4. Social and medical programs
The Controller shall next disburse the sum of ten million dollars ($10,000,000) beginning fiscal year 2018-2019 and increasing ten million dollars ($10,000,000) each fiscal year thereafter until fiscal year 2022-2023, at which time the disbursement shall be fifty million dollars ($50,000,000) each year thereafter, to the Governor's Office of Business and Economic Development, in consultation with the Labor and Workforce Development Agency and the Department of Social Services, to administer a Community Reinvestments grants program to local health departments and at least fifty-percent to qualified community-based nonprofit organizations to support job placement, mental health treatment, substance use disorder treatment, system navigation services, legal services to address barriers to reentry, and linkages to medical care for communities disproportionately affected by past federal and state drug policies.
Fourth, California plans to apportion $10 million, with an increase of $10 million a year for five years until 2022 when the disbursement will settle at $50 million a year, for various social and medical programs. A good chunk of this money will go toward local health departments and qualifying nonprofit organizations designed to help people find jobs and for the treatment of mental health disorders. Additional funds provided could be funneled to provide medical care in communities that have been adversely affected by federal and state drug policies, as well as substance abuse programs.
5. Medical cannabis research
The Controller shall next disburse the sum of two million dollars ($2,000,000) annually to the University of California San Diego Center for Medicinal Cannabis Research to further the objectives of the Center including the enhanced understanding of the efficacy and adverse effects of marijuana as a pharmacological agent.
With no specific end date set, the University of California, San Diego Center for Medical Cannabis Research will receive $2 million annually to fund medical cannabis research. California was the first state to approve medical cannabis for compassionate use in 1996, so funding additional research only seems fitting.
Medical cannabis has demonstrated efficacy in a number of small university-based studies on various types of cancer, type 2 diabetes, and Alzheimer's disease, to name a few ailments. Larger clinical studies from GW Pharmaceuticals (GWPH), which uses cannabinoid-based therapies to treat diseases and disorders, have demonstrated encouraging efficacy in certain forms of childhood-onset epilepsy. In March, GW Pharmaceuticals' Epidiolex met its primary endpoint in treating Dravet syndrome, and in June it met its phase 3 primary endpoint for the treatment of Lennox-Gastaut syndrome.
6. Educational and environmental programs
By July 15 of each fiscal year beginning in fiscal year 2018-2019, the Controller shall, after disbursing funds pursuant to subdivisions (a), (b), (c), (d), and (e) [points 1-5 above], disburse funds deposited in the Tax Fund during the prior fiscal year into sub-trust accounts.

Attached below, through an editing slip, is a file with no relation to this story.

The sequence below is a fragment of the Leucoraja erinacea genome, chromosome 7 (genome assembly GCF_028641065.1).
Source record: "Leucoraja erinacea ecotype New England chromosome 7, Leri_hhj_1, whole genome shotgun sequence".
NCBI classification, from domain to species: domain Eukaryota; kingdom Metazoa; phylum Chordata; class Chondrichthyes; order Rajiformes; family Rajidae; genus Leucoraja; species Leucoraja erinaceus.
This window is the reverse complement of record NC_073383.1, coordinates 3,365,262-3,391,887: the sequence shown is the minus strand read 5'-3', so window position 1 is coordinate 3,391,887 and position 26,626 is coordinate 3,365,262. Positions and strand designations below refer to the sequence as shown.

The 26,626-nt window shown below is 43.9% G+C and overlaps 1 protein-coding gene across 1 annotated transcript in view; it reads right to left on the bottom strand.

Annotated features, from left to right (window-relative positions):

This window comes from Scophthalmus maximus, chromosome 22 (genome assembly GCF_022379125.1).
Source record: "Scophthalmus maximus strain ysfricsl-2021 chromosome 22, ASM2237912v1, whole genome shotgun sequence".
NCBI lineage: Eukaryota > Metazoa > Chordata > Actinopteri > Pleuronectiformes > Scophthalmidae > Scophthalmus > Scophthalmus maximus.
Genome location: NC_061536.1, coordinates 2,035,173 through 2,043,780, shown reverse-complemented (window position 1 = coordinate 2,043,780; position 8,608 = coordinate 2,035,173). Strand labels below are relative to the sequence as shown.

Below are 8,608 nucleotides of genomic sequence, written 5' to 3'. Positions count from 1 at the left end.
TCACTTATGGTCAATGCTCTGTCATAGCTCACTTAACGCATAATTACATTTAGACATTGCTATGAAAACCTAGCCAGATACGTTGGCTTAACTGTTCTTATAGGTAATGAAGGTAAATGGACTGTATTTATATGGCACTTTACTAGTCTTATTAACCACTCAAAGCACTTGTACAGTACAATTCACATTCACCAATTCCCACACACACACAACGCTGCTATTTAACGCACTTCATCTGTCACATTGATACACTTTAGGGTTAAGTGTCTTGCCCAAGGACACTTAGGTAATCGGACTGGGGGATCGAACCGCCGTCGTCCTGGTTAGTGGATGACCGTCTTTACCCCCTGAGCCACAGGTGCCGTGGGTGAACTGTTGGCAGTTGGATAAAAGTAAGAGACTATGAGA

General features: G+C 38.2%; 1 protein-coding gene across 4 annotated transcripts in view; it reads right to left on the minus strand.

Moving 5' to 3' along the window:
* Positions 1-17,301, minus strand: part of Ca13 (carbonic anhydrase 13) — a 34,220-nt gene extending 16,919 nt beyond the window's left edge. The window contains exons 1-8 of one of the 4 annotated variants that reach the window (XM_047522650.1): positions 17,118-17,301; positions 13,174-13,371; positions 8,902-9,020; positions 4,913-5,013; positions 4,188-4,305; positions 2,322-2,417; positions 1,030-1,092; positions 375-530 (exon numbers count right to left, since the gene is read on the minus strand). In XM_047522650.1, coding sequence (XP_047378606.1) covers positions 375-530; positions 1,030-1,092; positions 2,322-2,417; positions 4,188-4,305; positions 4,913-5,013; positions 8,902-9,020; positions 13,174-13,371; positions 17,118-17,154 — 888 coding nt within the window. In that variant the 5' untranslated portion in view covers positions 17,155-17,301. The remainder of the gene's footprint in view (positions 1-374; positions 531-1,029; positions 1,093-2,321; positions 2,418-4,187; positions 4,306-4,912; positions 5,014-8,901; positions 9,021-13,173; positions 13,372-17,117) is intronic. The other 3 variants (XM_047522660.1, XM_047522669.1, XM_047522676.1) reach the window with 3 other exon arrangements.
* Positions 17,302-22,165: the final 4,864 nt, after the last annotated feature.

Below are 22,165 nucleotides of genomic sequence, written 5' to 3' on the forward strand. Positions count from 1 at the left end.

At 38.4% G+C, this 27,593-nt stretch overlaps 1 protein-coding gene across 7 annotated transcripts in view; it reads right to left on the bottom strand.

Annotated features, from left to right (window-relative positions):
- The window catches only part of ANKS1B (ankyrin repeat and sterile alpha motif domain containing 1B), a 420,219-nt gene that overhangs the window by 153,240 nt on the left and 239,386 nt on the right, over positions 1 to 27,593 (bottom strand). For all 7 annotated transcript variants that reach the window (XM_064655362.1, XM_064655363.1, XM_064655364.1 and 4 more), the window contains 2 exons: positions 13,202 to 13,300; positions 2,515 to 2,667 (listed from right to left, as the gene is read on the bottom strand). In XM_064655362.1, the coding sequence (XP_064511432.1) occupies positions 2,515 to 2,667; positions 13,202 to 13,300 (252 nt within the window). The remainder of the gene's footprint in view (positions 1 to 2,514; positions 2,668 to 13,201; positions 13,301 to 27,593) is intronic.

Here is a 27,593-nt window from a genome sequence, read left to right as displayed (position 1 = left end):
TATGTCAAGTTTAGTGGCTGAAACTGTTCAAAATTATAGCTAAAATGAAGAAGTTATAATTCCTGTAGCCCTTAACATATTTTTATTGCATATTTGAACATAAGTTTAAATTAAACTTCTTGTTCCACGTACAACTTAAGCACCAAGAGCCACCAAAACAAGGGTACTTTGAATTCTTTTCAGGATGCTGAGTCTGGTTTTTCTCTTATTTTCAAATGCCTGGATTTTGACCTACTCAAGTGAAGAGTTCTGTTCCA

Finally, any leftover cannabis tax revenue following these first five channels would head into a General Tax Fund within the state that would be distributed as follows:
- 60% of the remaining funds would head into the Youth Education, Prevention, Early Intervention, and Treatment Account, which is designed to educate children about substance abuse disorders, with the ultimate goal of preventing harm on children from substance abuse. The Department of Health and Department of Education would work hand-in-hand with California schools to implement these programs.
- 20% would be deposited in the Environment Restoration and protection account, which would work to clean, restore, and remediate environmental damage caused by the cultivation of cannabis. Funds would also be used to discourage the illegal cultivation of cannabis which could harm the environment.
- 20% would be deposited into the State and Local Government Law Enforcement Account. Some of these funds would be used by the CHP to conduct training programs to enforce DUI and DWI laws, while additional funds could be granted to nonprofit organizations to educate drivers about the dangers of driving while under the influence.
Keep in mind that even if California generated $1 billion in new revenue from taxing marijuana, we're talking about pot covering less than 1% of the state's budget. This added revenue could definitely be a boon in terms of job creation, drug abuse program funding, and law enforcement education, but it's not the game-changer for California's economy that some pundits have forecasted.
With that being said, investment in marijuana is likely to remain hit-and-miss with the drug firmly staying as a schedule 1 substance at the federal level, meaning your best bet is to continue to watch the industry's evolution from the sidelines.